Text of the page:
A little Joy makes life interesting

By By Steve Swogetinsky
July 16, 2001
We have a little Joy in our house.
Actually, we have a three-year-old named Joy. People look at me like I'm crazy when I say I have a 19-year-old in college, three-year-old in daycare, and two in-between. They don't know how close to being right they are.
In Joy's mind, everything in the house belongs to her. If you leave something laying around for very long, it becomes her property.
Case in point: On Tuesday, my keys to my wife's car came up missing. My 19-year-old, Stephanie, had her car in the shop and was using my wife's car to go to work.
So Stephanie had to use my wife's keys.
By Wednesday, those keys came up missing, too.
After tearing up the house, the family started suspecting Joy might know something about the keys. So Stephanie tried to bribe her. Joy would get a trip to the ice cream place if she found the keys. So she ran to her shoe box and quickly turned up my keys, which had been missing first.
Stephanie then checked Joy's pockets and there was the other set of missing keys.
She blames all of her misdeeds on my son's good friend, Paul. It was Paul who hid the keys, if you believe what Joy says.
I wouldn't have thought that was nearly as funny say16 years ago when Stephanie and Steven were that age. But when you are going through child-raising the second time around, and have learned from the first time, some things just don't stress you like they once did.
Some people say I spoil my Joy baby, but I don't think so.
Communicating
Nothing to do in Meridian?
You couldn't have made that argument last week during a gathering of event sponsors. The Lauderdale County Tourism Commission staff held an informational meeting to see what they could do to help people putting on the different events to be more successful.
It was a good first start. Allison Beasley, executive director, and her folks promised to line up speakers for future meetings.
Scheduling was a topic of discussion. Sometimes, three or four similar events wind up being held on the same weekend at the same time. They are competing when a little coordination and cooperation might have been good for everybody.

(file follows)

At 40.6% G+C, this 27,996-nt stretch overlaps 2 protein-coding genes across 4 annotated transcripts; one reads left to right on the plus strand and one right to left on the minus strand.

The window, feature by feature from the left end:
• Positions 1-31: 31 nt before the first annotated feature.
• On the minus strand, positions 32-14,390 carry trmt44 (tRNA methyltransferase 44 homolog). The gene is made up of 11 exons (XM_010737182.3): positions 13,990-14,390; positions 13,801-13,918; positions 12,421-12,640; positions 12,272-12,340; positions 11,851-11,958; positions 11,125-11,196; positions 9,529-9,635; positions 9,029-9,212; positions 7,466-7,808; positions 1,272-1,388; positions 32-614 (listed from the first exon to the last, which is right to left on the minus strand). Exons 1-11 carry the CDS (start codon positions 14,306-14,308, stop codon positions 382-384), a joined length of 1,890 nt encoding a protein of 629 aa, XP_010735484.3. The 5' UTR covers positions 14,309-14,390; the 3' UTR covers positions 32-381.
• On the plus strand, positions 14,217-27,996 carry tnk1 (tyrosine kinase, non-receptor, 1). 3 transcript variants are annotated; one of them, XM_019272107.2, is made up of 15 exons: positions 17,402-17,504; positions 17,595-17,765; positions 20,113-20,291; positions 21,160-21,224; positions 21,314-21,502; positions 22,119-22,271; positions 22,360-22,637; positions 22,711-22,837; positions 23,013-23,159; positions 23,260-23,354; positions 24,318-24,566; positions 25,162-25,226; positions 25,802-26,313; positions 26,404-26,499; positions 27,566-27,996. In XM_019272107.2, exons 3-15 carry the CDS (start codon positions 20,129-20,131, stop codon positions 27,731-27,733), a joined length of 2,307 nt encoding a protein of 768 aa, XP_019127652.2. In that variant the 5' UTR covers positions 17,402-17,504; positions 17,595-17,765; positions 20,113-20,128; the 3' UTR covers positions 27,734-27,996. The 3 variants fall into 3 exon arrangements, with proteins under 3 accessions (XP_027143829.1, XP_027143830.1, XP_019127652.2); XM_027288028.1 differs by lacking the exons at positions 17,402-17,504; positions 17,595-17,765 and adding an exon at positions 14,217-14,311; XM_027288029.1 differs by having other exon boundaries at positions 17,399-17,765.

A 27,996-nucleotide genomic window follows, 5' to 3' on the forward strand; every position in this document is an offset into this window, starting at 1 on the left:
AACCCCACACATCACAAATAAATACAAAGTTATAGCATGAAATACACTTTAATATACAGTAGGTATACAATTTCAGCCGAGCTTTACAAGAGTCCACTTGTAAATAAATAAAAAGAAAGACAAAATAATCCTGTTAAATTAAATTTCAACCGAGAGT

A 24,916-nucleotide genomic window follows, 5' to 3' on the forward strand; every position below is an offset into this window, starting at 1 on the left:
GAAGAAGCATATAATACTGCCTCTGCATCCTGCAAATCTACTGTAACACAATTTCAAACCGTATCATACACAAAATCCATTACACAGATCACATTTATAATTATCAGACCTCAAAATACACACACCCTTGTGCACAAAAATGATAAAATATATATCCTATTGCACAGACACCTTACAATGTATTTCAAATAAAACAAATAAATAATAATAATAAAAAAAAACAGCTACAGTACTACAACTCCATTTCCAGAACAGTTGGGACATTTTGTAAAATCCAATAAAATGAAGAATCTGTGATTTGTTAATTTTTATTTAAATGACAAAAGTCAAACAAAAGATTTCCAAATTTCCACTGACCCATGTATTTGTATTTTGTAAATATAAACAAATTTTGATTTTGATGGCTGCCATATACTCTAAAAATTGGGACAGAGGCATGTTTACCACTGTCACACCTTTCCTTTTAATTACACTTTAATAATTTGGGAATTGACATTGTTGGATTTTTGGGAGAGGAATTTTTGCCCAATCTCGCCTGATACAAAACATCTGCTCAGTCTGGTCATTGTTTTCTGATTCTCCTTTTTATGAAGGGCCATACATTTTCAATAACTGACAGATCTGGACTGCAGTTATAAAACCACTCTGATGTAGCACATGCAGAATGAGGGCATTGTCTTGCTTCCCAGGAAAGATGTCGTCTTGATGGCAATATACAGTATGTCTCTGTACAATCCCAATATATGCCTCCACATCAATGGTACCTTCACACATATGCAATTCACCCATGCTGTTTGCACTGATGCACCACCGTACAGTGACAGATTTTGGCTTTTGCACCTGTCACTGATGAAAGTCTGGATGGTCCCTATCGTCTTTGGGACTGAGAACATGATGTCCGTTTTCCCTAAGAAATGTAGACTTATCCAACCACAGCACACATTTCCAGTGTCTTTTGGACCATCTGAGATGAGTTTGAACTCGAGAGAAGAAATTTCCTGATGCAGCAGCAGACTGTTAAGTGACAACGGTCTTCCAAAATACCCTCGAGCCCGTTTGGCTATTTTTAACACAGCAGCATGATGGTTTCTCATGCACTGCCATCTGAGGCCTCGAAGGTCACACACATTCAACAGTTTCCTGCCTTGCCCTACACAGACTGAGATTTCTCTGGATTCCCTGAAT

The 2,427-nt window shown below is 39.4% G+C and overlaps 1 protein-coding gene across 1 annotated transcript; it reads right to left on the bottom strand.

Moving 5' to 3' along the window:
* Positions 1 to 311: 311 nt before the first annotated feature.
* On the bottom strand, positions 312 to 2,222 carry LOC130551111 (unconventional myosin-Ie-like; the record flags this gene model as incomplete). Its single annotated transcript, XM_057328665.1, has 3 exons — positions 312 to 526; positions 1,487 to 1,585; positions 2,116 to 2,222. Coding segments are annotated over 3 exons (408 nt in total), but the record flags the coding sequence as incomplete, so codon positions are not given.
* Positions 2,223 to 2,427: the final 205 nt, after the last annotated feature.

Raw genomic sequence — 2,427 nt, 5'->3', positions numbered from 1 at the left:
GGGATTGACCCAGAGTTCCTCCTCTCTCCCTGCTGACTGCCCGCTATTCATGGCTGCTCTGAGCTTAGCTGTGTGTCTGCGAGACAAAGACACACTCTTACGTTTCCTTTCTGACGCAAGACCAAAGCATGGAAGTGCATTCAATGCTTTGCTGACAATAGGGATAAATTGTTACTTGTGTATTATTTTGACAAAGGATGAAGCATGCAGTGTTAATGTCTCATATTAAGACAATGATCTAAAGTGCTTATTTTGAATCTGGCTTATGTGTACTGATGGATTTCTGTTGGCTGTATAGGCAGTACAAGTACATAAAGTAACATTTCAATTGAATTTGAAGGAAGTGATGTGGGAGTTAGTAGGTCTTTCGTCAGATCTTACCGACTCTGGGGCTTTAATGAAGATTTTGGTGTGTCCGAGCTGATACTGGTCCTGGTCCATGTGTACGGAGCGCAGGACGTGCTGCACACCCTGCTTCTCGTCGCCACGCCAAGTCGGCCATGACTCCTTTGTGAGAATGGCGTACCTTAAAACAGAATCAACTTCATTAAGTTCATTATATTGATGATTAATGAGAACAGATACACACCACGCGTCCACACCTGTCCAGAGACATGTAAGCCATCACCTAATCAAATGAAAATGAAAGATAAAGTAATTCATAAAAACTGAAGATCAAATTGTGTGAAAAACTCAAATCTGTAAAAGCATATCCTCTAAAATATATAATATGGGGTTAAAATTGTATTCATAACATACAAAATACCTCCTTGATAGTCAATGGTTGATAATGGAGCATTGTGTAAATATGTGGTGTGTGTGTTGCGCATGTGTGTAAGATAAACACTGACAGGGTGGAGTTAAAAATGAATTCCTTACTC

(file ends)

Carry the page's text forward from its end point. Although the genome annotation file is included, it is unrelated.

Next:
Getting the word out so that people know something is coming up is another concern. How do you do it effectively?
It gave me the opportunity to explain what we are going to do with "Connections," and this column is one way I plan to remind people of the things that are happening. Here's an example of how I think it will work:
The Meridian Symphony Association is in the process of selling its memberships for the upcoming season. The dates are Sept. 29, Nov. 10, Jan. 25, April 13 and May 4.
Carolyn M. Fuchek-Abdella, general manager, said the brochures have been mailed out, and there has been some response. She noted that anyone interested should go ahead and purchase their tickets to avoid missing any of the shows that could sell out. For more information, call 693-2224.
Jimmy Pigford, director at the Meridian Little Theater, reports that he has gotten a great response from the story we ran Wednesday, announcing the tryouts for "Annie." Tryouts will be Aug. 5-7. The musical version of the "Little Orphan Annie" comic strip will run Oct. 11-17 at the MLT.
Tryouts for the parts of Annie and the Orphans will be Aug. 5 at 7 p.m. Tryouts for the other leads and chorus will be Aug. 6-7, starting at 7 p.m. Anyone interested in trying out for a part should plan to be there at the correct time.
Other events on the calendar include:
Meridian Day at the Neshoba County Fair on July 25;
The opening of an exhibit at the Meridian Museum of Art. Featured artists will be Bryce Speed and Ted Jackson. There will be a reception July 28 from 6 to 8 p.m. For more information, call Terry Heder at 693-1501.
The Mississippi Junior Miss Program will be held Aug. 2-4 at the Temple Theater. The contestants will arrive July 29 to begin practicing for the programs. For ticket information, call 482-7488.
Looking to help …
Each November, the Church of the Mediator holds an annual barbecue that provides some of the finest food you'll ever put in your mouth. They also make money on the project, which they like to put back in the community by assisting agencies that assist in helping those in need. If you have a project, pickup an application at the church office or call 483-3959.
If you have an event coming up, let me know about. See you next time.
Steve Swogetinsky is regional editor of The Meridian Star. Call him at 693-1551, ext. 3217, or e-mail him at sswogetinsky@themeridianstar.com.

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